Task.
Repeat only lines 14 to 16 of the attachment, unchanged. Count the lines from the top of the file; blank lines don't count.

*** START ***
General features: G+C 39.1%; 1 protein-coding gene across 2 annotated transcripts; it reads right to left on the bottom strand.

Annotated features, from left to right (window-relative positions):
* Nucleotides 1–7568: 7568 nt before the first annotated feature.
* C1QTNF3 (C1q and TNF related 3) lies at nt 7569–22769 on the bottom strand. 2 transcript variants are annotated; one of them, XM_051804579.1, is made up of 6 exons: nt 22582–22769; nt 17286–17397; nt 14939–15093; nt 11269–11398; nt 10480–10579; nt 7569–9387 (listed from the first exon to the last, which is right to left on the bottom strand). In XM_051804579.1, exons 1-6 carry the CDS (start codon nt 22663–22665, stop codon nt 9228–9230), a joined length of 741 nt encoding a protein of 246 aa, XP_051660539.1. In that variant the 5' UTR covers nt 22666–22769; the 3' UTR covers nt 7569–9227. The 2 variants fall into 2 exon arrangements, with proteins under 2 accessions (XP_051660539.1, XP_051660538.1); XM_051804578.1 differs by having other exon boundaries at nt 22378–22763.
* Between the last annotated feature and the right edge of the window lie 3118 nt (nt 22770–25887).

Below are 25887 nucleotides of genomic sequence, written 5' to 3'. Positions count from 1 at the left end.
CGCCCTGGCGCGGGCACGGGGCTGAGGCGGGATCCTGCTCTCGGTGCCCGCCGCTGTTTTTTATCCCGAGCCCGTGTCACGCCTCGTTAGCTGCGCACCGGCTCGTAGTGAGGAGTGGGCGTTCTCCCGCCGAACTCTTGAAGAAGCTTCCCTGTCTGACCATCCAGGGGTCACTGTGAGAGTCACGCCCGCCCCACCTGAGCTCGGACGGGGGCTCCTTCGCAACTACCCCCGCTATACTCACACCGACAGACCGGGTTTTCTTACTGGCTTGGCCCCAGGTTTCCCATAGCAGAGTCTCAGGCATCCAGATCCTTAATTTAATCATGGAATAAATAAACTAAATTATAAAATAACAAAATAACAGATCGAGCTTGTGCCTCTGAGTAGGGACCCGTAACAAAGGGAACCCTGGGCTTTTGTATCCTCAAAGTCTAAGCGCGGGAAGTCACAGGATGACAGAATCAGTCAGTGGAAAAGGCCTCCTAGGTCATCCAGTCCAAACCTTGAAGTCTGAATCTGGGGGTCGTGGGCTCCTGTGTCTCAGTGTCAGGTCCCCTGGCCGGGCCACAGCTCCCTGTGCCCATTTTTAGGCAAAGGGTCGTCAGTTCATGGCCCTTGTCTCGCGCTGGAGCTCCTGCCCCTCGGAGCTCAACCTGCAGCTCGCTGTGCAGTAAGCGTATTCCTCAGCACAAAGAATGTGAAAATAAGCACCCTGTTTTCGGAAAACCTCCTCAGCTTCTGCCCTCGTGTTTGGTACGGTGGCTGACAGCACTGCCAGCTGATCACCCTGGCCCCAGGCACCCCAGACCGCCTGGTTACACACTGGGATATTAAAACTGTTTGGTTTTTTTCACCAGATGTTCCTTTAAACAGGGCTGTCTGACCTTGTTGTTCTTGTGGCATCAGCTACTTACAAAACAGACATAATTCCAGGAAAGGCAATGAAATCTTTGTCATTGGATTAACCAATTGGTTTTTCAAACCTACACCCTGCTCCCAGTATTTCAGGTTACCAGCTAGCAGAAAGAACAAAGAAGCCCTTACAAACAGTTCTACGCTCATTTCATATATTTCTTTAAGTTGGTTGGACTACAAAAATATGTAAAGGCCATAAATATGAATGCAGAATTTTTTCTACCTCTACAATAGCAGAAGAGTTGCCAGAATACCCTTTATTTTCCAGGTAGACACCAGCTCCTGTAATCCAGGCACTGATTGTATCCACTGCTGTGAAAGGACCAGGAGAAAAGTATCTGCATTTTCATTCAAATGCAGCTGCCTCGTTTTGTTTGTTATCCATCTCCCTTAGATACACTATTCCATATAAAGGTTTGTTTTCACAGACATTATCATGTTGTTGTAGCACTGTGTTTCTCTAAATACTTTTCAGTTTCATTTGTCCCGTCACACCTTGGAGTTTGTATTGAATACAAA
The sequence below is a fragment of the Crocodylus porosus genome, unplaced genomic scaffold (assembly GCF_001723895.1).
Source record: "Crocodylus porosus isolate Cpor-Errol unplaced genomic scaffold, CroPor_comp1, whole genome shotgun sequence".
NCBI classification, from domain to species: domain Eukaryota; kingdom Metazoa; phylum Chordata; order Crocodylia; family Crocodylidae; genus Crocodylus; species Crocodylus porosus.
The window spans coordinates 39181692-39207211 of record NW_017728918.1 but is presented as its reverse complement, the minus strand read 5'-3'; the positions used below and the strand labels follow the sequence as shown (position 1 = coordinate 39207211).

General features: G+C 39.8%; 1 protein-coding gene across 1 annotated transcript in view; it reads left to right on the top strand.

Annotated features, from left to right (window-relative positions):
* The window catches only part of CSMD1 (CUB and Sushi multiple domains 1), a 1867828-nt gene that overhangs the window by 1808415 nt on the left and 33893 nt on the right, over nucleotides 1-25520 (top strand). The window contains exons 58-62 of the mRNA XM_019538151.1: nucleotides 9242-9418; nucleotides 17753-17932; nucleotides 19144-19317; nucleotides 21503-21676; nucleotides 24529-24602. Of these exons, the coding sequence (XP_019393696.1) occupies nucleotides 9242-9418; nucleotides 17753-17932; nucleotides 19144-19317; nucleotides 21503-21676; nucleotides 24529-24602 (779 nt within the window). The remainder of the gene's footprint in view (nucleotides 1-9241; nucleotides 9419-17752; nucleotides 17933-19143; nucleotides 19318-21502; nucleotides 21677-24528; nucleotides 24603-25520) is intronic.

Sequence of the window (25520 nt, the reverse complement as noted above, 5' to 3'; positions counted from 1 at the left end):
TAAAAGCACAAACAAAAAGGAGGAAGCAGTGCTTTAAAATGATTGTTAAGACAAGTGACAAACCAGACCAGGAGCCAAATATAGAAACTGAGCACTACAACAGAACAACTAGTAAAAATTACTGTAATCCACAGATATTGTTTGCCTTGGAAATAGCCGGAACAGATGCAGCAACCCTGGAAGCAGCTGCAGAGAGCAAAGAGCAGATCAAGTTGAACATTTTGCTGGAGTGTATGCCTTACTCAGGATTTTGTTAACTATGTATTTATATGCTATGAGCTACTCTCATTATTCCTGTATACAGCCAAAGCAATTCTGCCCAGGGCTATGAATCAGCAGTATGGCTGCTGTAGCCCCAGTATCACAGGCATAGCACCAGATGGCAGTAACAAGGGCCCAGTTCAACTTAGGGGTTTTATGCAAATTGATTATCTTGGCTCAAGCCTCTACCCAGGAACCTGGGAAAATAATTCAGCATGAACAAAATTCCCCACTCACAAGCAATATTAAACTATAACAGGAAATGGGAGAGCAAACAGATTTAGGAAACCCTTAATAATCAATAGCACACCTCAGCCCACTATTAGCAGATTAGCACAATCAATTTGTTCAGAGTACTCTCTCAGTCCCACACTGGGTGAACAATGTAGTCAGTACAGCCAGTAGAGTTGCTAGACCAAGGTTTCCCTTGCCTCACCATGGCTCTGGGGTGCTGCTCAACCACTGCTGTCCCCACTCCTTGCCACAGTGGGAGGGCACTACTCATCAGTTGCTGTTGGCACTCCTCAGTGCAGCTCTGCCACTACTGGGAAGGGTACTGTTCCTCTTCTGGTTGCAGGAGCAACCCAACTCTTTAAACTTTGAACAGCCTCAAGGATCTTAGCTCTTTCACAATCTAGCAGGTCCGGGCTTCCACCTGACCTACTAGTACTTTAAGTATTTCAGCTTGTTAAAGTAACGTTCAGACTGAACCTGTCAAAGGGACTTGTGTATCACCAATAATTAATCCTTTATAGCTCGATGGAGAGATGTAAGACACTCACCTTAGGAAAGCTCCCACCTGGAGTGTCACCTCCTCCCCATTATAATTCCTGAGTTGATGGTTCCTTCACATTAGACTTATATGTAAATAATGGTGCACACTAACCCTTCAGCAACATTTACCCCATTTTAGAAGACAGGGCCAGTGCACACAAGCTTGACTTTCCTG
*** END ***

* The window catches only part of CSMD1 (CUB and Sushi multiple domains 1), a 1867828-nt gene that overhangs the window by 1808415 nt on the left and 33893 nt on the right, over nucleotides 1-25520 (top strand). The window contains exons 58-62 of the mRNA XM_019538151.1: nucleotides 9242-9418; nucleotides 17753-17932; nucleotides 19144-19317; nucleotides 21503-21676; nucleotides 24529-24602. Of these exons, the coding sequence (XP_019393696.1) occupies nucleotides 9242-9418; nucleotides 17753-17932; nucleotides 19144-19317; nucleotides 21503-21676; nucleotides 24529-24602 (779 nt within the window). The remainder of the gene's footprint in view (nucleotides 1-9241; nucleotides 9419-17752; nucleotides 17933-19143; nucleotides 19318-21502; nucleotides 21677-24528; nucleotides 24603-25520) is intronic.

Sequence of the window (25520 nt, the reverse complement as noted above, 5' to 3'; positions counted from 1 at the left end):
TAAAAGCACAAACAAAAAGGAGGAAGCAGTGCTTTAAAATGATTGTTAAGACAAGTGACAAACCAGACCAGGAGCCAAATATAGAAACTGAGCACTACAACAGAACAACTAGTAAAAATTACTGTAATCCACAGATATTGTTTGCCTTGGAAATAGCCGGAACAGATGCAGCAACCCTGGAAGCAGCTGCAGAGAGCAAAGAGCAGATCAAGTTGAACATTTTGCTGGAGTGTATGCCTTACTCAGGATTTTGTTAACTATGTATTTATATGCTATGAGCTACTCTCATTATTCCTGTATACAGCCAAAGCAATTCTGCCCAGGGCTATGAATCAGCAGTATGGCTGCTGTAGCCCCAGTATCACAGGCATAGCACCAGATGGCAGTAACAAGGGCCCAGTTCAACTTAGGGGTTTTATGCAAATTGATTATCTTGGCTCAAGCCTCTACCCAGGAACCTGGGAAAATAATTCAGCATGAACAAAATTCCCCACTCACAAGCAATATTAAACTATAACAGGAAATGGGAGAGCAAACAGATTTAGGAAACCCTTAATAATCAATAGCACACCTCAGCCCACTATTAGCAGATTAGCACAATCAATTTGTTCAGAGTACTCTCTCAGTCCCACACTGGGTGAACAATGTAGTCAGTACAGCCAGTAGAGTTGCTAGACCAAGGTTTCCCTTGCCTCACCATGGCTCTGGGGTGCTGCTCAACCACTGCTGTCCCCACTCCTTGCCACAGTGGGAGGGCACTACTCATCAGTTGCTGTTGGCACTCCTCAGTGCAGCTCTGCCACTACTGGGAAGGGTACTGTTCCTCTTCTGGTTGCAGGAGCAACCCAACTCTTTAAACTTTGAACAGCCTCAAGGATCTTAGCTCTTTCACAATCTAGCAGGTCCGGGCTTCCACCTGACCTACTAGTACTTTAAGTATTTCAGCTTGTTAAAGTAACGTTCAGACTGAACCTGTCAAAGGGACTTGTGTATCACCAATAATTAATCCTTTATAGCTCGATGGAGAGATGTAAGACACTCACCTTAGGAAAGCTCCCACCTGGAGTGTCACCTCCTCCCCATTATAATTCCTGAGTTGATGGTTCCTTCACATTAGACTTATATGTAAATAATGGTGCACACTAACCCTTCAGCAACATTTACCCCATTTTAGAAGACAGGGCCAGTGCACACAAGCTTGACTTTCCTG